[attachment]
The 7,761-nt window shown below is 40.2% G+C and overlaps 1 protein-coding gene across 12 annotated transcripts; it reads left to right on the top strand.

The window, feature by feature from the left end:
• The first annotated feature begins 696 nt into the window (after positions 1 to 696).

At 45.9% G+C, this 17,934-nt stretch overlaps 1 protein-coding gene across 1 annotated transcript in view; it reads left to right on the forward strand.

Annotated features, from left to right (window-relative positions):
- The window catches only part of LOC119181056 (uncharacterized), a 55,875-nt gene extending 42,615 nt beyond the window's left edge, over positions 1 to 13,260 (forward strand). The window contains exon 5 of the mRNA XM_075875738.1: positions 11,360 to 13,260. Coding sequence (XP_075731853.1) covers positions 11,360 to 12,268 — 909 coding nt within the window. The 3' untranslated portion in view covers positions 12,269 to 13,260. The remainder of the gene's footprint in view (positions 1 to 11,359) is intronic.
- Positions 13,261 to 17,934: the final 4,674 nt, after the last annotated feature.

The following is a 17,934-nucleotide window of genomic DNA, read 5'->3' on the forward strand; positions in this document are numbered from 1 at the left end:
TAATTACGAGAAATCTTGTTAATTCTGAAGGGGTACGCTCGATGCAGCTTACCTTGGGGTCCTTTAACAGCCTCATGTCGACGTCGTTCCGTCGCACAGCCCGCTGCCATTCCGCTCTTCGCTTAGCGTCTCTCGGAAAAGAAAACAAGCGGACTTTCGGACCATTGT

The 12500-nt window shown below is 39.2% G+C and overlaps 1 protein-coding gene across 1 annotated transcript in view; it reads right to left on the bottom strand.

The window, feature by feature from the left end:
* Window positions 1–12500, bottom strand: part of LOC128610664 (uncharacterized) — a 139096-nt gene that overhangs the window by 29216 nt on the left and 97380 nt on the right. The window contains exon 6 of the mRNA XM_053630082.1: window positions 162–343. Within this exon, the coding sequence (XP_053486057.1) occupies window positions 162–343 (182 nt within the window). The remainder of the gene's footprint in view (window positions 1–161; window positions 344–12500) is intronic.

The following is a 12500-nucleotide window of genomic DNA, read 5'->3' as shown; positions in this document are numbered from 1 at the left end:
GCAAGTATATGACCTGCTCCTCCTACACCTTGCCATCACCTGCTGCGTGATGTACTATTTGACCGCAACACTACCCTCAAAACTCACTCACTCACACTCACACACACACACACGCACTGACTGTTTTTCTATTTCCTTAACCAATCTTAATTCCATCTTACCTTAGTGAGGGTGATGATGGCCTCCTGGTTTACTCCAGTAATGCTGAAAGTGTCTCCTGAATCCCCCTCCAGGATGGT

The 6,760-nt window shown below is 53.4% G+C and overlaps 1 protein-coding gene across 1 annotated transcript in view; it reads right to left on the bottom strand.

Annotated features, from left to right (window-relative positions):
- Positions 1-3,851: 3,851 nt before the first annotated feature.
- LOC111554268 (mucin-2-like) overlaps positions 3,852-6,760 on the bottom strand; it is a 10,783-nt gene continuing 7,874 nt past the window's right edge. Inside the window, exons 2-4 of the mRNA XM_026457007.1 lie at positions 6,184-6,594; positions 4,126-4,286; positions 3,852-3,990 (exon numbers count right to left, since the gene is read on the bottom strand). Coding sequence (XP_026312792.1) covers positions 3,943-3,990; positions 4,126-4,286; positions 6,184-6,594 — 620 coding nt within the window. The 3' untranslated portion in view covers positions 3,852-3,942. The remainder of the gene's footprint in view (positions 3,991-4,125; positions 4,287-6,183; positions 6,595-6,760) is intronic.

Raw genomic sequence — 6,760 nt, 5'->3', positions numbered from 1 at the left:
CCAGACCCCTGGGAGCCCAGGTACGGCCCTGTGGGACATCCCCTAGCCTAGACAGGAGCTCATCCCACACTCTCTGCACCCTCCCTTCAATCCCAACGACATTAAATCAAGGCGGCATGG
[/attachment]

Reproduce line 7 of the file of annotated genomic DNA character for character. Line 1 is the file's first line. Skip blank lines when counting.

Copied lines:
- Positions 13,261 to 17,934: the final 4,674 nt, after the last annotated feature.